DNA can mutate and change imperceptibly every time a cell divides and makes a copy of itself. But when a mutation causes a change that is advantageous for the animal, it is often “selected for”, or passed down to the next few generations of that species.
The idea that such “microevolution” happens faster in warmer environments is not new. But the study – led by Len Gillman from Auckland University of Technology – marks the first time that the effect has been shown in mammals, which regulate their own body temperature.
“The result was unexpected,” Gillman told the BBC. “We have previously found a similar result for plant species, and other groups have seen it in marine animals.” But since the body temperature of those life forms is controlled directly by the environment , “everyone assumed that the effect was caused by climate altering their metabolic rate”.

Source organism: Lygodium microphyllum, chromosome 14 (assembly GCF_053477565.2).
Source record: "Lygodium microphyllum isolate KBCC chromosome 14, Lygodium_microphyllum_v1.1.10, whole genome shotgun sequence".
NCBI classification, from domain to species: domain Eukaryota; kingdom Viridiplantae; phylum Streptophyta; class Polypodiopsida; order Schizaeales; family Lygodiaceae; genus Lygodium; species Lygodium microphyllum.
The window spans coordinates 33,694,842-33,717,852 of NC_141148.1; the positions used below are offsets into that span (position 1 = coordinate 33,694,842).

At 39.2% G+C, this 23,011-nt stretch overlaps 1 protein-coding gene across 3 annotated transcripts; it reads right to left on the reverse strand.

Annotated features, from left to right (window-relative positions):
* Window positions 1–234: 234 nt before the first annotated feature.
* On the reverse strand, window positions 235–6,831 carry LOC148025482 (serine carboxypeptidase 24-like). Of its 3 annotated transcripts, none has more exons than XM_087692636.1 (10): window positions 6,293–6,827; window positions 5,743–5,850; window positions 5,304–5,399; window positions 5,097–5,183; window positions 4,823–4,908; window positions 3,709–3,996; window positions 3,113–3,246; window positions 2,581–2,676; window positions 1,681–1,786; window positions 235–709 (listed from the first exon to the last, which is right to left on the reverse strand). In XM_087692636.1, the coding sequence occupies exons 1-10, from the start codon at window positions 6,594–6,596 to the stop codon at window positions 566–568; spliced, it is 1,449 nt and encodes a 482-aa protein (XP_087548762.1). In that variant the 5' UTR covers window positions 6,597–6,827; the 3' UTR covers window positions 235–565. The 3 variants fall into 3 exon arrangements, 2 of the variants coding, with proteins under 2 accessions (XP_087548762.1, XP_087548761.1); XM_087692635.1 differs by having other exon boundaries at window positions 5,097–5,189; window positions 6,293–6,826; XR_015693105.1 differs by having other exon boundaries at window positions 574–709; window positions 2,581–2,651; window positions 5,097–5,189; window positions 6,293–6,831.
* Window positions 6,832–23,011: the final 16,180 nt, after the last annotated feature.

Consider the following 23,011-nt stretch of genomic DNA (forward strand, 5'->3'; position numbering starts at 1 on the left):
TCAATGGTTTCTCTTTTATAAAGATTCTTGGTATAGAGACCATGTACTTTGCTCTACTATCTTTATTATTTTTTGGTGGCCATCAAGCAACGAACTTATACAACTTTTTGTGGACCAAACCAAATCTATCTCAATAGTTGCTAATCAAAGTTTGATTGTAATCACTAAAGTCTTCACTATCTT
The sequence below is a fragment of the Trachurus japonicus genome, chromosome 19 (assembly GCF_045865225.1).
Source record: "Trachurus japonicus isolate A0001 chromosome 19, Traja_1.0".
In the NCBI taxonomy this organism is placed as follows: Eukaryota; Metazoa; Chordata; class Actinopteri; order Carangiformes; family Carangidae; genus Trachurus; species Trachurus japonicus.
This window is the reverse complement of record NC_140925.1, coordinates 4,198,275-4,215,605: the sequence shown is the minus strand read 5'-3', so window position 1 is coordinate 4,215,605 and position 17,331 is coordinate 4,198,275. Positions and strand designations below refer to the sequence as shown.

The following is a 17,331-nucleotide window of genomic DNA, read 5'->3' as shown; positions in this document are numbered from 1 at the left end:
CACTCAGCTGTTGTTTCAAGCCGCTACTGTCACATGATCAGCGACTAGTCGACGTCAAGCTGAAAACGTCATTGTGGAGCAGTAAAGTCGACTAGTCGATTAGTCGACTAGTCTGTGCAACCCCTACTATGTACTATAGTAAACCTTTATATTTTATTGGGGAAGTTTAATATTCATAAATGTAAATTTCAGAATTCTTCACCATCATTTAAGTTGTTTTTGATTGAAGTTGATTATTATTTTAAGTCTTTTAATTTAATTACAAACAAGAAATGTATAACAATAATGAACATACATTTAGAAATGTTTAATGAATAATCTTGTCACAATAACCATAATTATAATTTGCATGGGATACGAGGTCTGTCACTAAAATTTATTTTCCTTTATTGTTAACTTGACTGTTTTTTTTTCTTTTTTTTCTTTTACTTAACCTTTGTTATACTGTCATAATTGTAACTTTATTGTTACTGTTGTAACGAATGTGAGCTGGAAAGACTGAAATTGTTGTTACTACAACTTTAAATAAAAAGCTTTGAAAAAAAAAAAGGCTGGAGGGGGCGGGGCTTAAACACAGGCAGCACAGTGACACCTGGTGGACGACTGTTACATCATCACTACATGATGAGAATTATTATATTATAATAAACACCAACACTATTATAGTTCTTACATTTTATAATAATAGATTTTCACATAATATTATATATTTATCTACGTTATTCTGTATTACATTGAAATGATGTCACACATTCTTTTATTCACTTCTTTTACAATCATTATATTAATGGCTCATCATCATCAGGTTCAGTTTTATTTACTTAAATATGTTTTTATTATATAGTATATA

Scientists believe that the link between temperature and metabolic rate means that, in warmer climates, the cells that eventually develop into sperm and eggs divide more frequently. Gillman and his team compared the DNA of 130 pairs of “sister species” mammals, where each of the pair lived at a different latitude or elevation. The research results support the idea that high tropical biodiversity is caused by faster rates of evolution in warmer climates.
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